In an era of significant medical progress, the National Health Service (NHS) faces a formidable challenge: the growing number of people with ill health that threatens to outpace the healthy working-age population. A report published by The Health Foundation in July has projected future patterns of illness for conditions with the highest impact on healthcare use and mortality. The report predicts that by 2040, almost one in five individuals in England will grapple with health conditions like dementia and cancer, a marked increase from the one in six reported in 2019. This underscores the pressing need for innovative and strategic transformations within the healthcare landscape to ensure that the NHS can meet future healthcare requirements.

The NHS is underpinned by the principle of delivering equitable healthcare to all people, regardless of their circumstances. However, the impending surge in ill health threatens to strain the resources and capacities of a traditional hospital-centric model. The report observed a projected prevalence of 9.1 million individuals facing major health conditions by 2040, an alarming 37% increase from 2019.

A key driver of this unsettling trend is the ageing population. As life expectancies rise and medical advancements enable longer lives, the population pyramid is gradually inverting. While this phenomenon is indicative of human progress, it also places a significant burden on healthcare services. However, it is important to note that this issue affects individuals of all ages. The report by The Health Foundation raises an important concern about the surging number of young people living with ill health, citing anxiety, depression, chronic pain, and diabetes as particular areas of concern.

Obesity emerges as one of the key factors driving the escalation of illnesses. Despite considerable strides in reducing smoking rates and cholesterol levels, the obesity epidemic threatens to offset these gains, emphasising the complexity and interconnectedness of health determinants. Moreover, for health conditions such as type 2 diabetes, coronary heart disease (CHD), and lung cancer, the report suggests that around 70% of new cases by 2040 will be caused by a combination of individual-level risk factors, such as obesity and smoking. GlobalData Epidemiologists estimate that across the seven major pharmaceutical markets (7MM) (US, UK, Spain, Italy, Germany, France, and Japan), there will be more than 198,000,000 total prevalent cases of obesity in 2023, with this figure expected to grow at an annual growth rate of 0.70%.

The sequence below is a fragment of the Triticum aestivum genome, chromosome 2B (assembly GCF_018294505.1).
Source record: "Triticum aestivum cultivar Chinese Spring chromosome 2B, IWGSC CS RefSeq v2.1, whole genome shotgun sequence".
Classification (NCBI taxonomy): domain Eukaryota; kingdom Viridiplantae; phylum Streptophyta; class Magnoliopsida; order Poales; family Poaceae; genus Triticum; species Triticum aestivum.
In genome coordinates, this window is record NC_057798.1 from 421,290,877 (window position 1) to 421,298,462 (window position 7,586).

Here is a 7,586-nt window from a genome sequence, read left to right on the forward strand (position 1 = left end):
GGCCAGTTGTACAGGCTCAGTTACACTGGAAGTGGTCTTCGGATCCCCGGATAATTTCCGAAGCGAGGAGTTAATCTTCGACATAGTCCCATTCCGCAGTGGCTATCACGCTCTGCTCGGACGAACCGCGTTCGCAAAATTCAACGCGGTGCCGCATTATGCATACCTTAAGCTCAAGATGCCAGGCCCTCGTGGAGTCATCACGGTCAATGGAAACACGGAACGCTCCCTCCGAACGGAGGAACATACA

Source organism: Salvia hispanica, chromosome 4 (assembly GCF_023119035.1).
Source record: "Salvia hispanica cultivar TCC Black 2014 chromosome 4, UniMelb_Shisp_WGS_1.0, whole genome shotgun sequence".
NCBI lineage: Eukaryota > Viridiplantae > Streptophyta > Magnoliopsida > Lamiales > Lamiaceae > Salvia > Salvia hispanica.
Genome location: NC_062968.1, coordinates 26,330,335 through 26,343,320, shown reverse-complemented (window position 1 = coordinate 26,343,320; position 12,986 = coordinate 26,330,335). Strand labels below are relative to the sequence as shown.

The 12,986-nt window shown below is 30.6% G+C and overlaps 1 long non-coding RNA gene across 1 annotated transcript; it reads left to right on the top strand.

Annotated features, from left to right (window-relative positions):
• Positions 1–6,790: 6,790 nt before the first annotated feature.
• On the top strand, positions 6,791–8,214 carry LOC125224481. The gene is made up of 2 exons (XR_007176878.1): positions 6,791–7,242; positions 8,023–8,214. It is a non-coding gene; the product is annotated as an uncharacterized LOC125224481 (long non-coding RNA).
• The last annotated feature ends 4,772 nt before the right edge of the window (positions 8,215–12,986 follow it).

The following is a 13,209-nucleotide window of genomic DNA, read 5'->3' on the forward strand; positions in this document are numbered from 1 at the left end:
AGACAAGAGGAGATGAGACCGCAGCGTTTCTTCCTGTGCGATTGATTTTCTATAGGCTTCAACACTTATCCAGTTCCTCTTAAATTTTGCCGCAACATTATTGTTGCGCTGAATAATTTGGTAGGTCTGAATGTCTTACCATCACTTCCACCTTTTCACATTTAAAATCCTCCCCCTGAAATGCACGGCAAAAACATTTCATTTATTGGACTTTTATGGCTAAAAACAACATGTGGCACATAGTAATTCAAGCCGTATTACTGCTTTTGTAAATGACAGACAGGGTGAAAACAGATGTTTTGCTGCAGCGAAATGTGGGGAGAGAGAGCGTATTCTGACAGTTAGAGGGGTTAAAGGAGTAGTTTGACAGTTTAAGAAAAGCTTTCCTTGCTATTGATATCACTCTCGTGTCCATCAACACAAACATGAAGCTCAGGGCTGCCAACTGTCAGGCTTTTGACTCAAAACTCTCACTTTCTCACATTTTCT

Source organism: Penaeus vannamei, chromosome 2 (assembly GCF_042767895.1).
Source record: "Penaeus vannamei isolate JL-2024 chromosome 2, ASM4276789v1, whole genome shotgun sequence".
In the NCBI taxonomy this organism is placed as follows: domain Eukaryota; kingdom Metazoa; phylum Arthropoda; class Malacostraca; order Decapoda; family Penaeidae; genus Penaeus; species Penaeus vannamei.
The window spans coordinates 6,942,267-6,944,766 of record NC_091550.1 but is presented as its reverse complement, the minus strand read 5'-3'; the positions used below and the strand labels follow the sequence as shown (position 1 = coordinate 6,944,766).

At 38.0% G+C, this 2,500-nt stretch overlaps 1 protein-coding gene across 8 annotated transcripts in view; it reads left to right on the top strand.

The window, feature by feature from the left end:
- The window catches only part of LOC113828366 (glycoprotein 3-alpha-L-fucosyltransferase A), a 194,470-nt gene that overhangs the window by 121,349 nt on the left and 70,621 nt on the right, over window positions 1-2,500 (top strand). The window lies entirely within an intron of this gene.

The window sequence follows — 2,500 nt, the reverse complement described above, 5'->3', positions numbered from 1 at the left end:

The Health Foundation advocates for a radical reimagining of healthcare delivery—specifically, a shift towards community-based care, rather than the current hospital-centric model. This approach promises to alleviate the pressure on acute hospital facilities by decentralising care and empowering individuals within their communities. Hospitals, which currently bear the brunt of healthcare demands, can channel their resources toward critical cases and specialised interventions. Meanwhile, community health centres can effectively address routine care and monitoring, thereby enhancing the efficiency of the healthcare machinery. However, the transformation of the current healthcare model will come with several challenges. Further research is imperative to better understand how to mitigate these challenges and navigate the logistics of how such a system would be delivered.

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By GlobalData